Malcolm II of Scotland
Malcolm (Scottish Gaelic: Máel Coluim; born about 954, died 25 November 1034) was King of Scotland from 1005 until his death. He was the son of Kenneth II; Berchán's prophecy states that his mother was a woman from Leinster, referring to him as Forranach, the "destroyer". Just as Brian Boru, King of Ireland, was not the only king of Ireland, Malcolm was one of several kings within the geographical boundaries of modern Scotland: the other kings were the king of Strathclyde, who ruled large areas of present-day south-west Scotland, various Norse-Gaelic kings on the west coast and the Hebrides, and the nearest and most dangerous rivals, the kings or grandmothers of Moray. In the south, in the Kingdom of England, the earls of Bernicia and Northumbria (their predecessors were kings of the Anglo-Saxon kingdom of Northumbria and once ruled most of southern Scotland) still controlled large parts of south-eastern Scotland.
Life and work
Malcolm II was the son of Kenneth II. He was the grandson of Malcolm I. The one who killed Constantine III in 997 is claimed to have been Kenneth, the son of Malcolm. Since there is no other known and relevant Kenneth alive at this time (King Kenneth II died in 995), it is considered a mistake for either Kenneth III, who succeeded Constantine, or possibly Malcolm himself, son of Kenneth II. Whether Malcolm killed Constantine or not, there is no doubt that in 1005 he killed Constantine's successor Kenneth III in battle at Monzievaird in Strathearn. John of Fordun has written that Malcolm defeated a Norwegian army "in almost the first days after his coronation", but this eventual event is not confirmed in any other source. Fordun writes that the diocese of Mortlach (later moved to Aberdeen) was founded thanks to this victory over the Norwegians.
Malcolm demonstrated a rare ability for the oldest Scottish kings by surviving and ruling for a full 29 years. He was a skilled and ambitious man. Early Irish law, or the Brehon tradition, required that a successor of Malcolm be chosen by him from among the descendants of King Aedh with the approval of Malcolm's ministers and from the church. Apparently an attempt to end the devastating feuds in northern Scotland, but obviously influenced by the Norman feudal model. Malcolm ignored the tradition and decided to secure succession within his own lineage, but since he did not have a son of his own, he began negotiating a series of dynastic marriages for his three daughters to men who would otherwise have been his rivals, while securing loyalty. to the chiefs, their relatives. He first married his daughter Bethoc to Crínán, grandmothers of the outer islands, chief of the family of Atholl, and secular abbot of Dunkeld; then his youngest daughter Olith to Sigurd Lodvesson, Earl of the Orkney Islands. His middle daughter, Donada, married Finlay, grandmothers of Moray, Ross and Cromarty, and a descendant, it was said, of Loarn mac Eirc of Dalriada. This was risky under the rules of Gaelic pursuit, but he also secured his back and at the same time took advantage of a new wave of Viking attacks to march south to attack English territories. He defeated the Anglo-Saxons at the Battle of Carham in 1018, and installed his grandson Duncan, son of the secular abbot of Dunkeld, and his election as a tennis player, in Carlisle as king of Cumbria the same year.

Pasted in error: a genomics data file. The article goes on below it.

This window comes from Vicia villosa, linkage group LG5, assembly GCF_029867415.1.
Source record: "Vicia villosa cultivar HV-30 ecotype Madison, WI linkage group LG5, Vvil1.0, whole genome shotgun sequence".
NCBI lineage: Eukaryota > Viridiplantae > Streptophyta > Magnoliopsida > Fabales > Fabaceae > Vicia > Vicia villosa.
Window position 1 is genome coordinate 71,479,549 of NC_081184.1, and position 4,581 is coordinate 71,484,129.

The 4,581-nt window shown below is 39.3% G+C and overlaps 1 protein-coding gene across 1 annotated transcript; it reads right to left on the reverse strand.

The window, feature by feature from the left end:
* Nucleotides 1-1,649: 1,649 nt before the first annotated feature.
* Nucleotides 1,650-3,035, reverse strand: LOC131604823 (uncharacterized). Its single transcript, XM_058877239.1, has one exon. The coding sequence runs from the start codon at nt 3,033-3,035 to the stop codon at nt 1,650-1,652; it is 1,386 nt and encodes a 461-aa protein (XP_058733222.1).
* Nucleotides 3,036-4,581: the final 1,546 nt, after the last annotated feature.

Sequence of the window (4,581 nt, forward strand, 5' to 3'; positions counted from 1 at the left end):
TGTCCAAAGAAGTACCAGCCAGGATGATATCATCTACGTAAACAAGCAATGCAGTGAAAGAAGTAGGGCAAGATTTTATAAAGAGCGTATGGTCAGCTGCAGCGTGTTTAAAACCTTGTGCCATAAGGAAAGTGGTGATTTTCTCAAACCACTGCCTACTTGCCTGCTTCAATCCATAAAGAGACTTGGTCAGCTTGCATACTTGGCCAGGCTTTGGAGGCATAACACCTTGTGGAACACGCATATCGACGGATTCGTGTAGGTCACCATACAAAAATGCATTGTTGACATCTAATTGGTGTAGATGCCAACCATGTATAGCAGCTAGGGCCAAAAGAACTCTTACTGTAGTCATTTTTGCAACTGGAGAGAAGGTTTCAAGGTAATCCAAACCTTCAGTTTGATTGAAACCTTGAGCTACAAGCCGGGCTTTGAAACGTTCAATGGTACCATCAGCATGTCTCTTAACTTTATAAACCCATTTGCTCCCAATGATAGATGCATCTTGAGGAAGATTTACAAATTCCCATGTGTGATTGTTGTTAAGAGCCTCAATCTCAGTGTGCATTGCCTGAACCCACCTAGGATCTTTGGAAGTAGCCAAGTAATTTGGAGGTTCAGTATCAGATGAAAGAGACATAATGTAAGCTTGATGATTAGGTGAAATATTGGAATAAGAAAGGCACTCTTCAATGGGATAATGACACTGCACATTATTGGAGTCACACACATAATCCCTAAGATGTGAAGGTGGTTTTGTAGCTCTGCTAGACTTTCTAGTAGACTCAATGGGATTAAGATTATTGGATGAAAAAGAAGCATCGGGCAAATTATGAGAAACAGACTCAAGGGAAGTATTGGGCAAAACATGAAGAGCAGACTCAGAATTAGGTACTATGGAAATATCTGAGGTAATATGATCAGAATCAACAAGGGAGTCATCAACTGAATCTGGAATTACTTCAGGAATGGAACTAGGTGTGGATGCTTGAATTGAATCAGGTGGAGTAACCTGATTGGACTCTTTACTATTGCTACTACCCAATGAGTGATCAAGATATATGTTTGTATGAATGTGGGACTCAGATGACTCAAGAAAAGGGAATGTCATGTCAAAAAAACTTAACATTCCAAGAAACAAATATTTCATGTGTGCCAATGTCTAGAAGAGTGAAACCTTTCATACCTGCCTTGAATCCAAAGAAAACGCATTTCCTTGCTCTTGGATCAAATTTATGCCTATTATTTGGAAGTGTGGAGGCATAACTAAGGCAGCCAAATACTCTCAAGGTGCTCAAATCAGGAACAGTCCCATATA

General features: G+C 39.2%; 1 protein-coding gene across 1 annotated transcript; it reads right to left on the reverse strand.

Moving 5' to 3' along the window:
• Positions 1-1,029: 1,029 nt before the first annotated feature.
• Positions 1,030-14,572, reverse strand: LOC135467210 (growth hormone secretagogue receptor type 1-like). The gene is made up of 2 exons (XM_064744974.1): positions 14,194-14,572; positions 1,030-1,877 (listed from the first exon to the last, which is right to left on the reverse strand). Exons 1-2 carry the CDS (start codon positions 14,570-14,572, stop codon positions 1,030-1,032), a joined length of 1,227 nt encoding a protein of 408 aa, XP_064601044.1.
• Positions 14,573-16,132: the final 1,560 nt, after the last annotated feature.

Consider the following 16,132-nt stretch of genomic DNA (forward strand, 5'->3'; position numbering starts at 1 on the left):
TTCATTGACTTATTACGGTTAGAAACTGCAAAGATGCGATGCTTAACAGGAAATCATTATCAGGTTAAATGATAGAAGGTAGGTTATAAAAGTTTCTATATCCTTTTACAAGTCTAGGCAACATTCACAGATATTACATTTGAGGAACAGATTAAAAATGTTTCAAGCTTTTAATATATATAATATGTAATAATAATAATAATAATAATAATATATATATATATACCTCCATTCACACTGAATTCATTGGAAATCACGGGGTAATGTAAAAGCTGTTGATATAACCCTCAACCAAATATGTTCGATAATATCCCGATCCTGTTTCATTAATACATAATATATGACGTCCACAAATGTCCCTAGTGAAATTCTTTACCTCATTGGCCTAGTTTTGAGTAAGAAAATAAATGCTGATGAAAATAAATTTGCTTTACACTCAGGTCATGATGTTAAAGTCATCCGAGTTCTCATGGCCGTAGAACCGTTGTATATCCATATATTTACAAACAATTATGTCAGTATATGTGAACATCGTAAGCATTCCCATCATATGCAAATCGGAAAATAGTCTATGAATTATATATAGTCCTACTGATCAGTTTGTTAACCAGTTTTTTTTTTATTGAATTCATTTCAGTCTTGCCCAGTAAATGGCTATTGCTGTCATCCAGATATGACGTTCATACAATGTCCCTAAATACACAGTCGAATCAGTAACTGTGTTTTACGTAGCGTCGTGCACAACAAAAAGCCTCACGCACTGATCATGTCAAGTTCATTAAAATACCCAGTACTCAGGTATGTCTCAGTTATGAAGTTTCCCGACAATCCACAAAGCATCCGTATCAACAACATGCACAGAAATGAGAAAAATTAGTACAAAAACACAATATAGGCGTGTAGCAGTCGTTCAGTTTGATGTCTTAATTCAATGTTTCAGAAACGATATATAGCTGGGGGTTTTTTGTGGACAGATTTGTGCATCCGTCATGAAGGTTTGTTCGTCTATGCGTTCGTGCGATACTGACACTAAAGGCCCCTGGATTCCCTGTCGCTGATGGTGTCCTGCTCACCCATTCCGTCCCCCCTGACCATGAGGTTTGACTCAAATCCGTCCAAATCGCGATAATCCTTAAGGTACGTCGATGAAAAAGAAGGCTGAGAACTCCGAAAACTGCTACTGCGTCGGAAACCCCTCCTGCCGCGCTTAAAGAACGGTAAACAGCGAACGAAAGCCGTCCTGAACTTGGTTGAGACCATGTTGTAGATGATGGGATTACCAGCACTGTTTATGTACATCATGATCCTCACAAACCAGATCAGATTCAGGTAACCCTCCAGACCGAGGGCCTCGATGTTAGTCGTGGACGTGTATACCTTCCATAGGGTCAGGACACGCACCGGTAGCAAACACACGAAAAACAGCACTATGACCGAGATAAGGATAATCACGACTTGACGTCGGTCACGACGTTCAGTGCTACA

The first reliable report on the reign of Malcolm II is about an invasion of Bernicia in 1006, perhaps the usual crech ríg (literally "royal looting", a looting attack by a new king to demonstrate boldness in war), which involved a siege of Durham . This seems to have ended in a hard defeat by the men from Northumbria, led by Uhtred of Bamburgh, later Earl of Bernicia, as reported